Motorists encounter rare sight in southern West Virginia

Motorists encounter rare sight in southern West Virginia
Motorists lined up along a road in West Virginia to witness an encounter rarely observed in the mountains. (NPS Photo)

Motorists visiting the New River Gorge in West Virginia yesterday might have thought they had encountered a two-headed eagle engaged in a fight with itself.


While not so astonishing, they were witnessing a sight rarely seen near the New River in the state's southern mountains, where bald eagles are relative newcomers.

Two male bald eagles locked in a stalemate that attracted a line-up of motorists, backing-up traffic on the scenic route that winds beneath the landmark New River Gorge Bridge.

Rescuers Ron and Wendy Perrone of the were called to the scene by local law enforcement and made a mad dash north to respond, unsure what they'd find.


"Some days a rescue-call is just plain funny," Wendy Perrone said. Many times staff from the center have otherwise been called to rescue severely injured owls, eagles, and other non-game birds.

Armed in thick leather gloves, with medical equipment that could be needed in a variety of avian emergencies, the Perrones found instead a kind of comedy in play, rather than a tragedy, though the two males might have severely injured one another.

"It's bald eagle nesting season here in the New River Gorge National Park and Preserve, and yesterday two adult males took exception to each other and decided to fight it out," Perrone wrote afterward in her rescue log.

"Normally this happens over water or in a more open area, but these two decided to grab each other's talons over the mountains surrounding the New River Gorge Bridge."


The two landed on the ground with each still grabbing the foot of its rival, she said, and both decided that they would not give in.

Perrone today said the pair had been spotted where they landed beside the busy Fayette Station Road off the US-19 expressway at Fayetteville, West Virginia.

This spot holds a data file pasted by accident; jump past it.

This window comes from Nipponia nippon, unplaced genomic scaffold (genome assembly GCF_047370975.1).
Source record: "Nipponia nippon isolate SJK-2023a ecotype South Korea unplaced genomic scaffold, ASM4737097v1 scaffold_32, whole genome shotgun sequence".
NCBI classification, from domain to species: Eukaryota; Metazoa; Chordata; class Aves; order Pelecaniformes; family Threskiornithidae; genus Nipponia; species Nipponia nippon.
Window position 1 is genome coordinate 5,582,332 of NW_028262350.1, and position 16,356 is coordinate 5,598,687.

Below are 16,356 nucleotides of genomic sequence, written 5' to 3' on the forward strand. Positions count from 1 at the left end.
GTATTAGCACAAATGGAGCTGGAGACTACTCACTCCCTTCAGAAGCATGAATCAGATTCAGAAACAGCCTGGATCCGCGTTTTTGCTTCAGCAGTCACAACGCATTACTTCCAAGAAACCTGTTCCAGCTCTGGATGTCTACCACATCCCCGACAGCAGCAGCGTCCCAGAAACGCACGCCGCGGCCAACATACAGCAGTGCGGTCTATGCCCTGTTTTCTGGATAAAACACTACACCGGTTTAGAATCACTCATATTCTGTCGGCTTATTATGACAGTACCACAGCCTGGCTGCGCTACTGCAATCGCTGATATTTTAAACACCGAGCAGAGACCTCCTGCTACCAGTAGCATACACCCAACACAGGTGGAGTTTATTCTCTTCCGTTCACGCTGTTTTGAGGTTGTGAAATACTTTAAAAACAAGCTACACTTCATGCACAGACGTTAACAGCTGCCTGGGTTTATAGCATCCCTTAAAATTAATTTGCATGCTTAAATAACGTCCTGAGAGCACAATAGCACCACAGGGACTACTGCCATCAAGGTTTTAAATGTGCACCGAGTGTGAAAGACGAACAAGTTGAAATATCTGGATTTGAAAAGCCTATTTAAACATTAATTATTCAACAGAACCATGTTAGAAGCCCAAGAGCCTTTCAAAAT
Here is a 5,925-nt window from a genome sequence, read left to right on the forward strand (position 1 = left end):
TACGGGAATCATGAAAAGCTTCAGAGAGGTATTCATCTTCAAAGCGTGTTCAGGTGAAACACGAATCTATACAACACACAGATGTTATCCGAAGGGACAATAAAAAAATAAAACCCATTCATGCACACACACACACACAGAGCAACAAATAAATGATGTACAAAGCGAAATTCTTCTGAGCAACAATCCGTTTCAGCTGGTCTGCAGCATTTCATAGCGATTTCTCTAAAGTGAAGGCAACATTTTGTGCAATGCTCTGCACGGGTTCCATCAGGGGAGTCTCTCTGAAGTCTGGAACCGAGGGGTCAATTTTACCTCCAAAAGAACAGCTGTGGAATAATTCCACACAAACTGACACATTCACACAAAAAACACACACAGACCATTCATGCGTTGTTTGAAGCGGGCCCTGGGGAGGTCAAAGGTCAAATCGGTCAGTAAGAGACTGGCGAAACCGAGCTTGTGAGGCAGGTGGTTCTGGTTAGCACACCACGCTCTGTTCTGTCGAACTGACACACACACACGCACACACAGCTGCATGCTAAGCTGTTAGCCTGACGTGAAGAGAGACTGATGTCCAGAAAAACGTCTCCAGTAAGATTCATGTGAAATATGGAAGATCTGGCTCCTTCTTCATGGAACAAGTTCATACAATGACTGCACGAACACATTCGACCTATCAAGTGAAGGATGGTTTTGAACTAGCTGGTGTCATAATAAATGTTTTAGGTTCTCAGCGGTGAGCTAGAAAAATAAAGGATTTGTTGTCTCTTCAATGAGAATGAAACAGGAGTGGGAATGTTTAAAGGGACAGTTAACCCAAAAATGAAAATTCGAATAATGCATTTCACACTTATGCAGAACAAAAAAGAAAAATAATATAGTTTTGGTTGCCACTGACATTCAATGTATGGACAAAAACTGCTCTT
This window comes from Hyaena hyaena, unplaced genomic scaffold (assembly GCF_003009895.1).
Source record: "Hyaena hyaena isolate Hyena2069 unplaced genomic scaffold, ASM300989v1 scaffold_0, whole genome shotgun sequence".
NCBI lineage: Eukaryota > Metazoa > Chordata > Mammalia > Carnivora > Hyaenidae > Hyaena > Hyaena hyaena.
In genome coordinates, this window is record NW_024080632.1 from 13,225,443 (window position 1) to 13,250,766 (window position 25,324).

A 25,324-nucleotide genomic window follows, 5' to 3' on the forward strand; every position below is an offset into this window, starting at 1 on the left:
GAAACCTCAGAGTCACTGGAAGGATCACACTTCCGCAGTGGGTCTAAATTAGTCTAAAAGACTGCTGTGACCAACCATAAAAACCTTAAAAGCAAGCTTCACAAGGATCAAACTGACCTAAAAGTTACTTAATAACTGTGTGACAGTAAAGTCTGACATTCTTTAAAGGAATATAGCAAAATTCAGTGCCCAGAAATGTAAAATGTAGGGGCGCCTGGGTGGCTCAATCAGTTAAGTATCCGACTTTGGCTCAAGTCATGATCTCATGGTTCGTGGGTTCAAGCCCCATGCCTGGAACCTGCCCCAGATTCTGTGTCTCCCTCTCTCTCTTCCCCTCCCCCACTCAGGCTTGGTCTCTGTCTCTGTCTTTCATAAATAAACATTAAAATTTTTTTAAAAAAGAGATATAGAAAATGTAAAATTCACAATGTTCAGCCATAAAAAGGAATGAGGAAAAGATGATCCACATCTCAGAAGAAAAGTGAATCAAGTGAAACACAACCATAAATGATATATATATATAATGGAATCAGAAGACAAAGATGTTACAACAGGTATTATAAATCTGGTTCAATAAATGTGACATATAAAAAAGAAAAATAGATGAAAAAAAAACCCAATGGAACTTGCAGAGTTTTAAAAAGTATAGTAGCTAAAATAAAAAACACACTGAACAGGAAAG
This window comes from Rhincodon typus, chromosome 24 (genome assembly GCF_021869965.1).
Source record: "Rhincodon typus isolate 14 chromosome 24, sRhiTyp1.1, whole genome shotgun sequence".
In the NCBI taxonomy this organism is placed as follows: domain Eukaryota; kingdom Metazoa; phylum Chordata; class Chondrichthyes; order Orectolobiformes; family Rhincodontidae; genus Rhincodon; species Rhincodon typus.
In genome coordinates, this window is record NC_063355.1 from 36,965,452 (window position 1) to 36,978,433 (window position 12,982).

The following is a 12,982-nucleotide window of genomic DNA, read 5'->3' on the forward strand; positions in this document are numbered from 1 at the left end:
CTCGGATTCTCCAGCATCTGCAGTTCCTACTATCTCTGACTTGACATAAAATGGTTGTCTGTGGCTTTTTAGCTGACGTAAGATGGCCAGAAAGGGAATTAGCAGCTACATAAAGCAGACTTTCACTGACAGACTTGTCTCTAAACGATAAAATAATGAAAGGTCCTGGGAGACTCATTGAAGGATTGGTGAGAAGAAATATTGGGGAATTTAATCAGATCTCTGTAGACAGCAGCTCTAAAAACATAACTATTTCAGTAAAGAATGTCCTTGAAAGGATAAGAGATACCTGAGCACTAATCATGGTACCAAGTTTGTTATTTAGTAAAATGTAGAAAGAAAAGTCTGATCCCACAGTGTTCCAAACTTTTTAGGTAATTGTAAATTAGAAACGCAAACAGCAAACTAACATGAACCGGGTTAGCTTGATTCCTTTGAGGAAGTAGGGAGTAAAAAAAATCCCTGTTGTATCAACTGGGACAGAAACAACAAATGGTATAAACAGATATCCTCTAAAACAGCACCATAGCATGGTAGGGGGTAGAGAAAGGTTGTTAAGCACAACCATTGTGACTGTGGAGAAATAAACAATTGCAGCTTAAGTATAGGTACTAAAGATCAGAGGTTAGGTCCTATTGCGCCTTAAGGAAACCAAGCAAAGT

Law-enforcement officers with both the state Division of Natural Resources and and the New River Gorge National Park and Preserve responded to the calamaty and had hoped, given time, that the two would end their dispute and leave the roadside.

"An hour and a half later, almost at dusk," she said, "they were still at square one," and so the center staff was dispatched to try to break it up.


"As we arrived, we saw the two birds exactly as you see in the picture," Perrone said. "Tired, but still mad at each other—just look at the one on the left!"

After discussing the matter with law enforcement, the Perrones gloved-up and slowly approached the eagles.

"When we got within about two feet, they looked at us and then each other, and you could just see them say, 'Uh-oh! This is serious.'

"They each let go simultaneously and took off, flying in opposite directions," she said.


"They were flying tired, but they were flying, and all is well. Some days a rescue is just plain funny, and it's even better when the birds fly free and safe."

The population of bald eagles across much of North America has recovered after decades of decimation by insecticides and other pollutants. The fish-loving birds have only come to live in the state in recent years, drawn by lakes and impoundments created over the last century.

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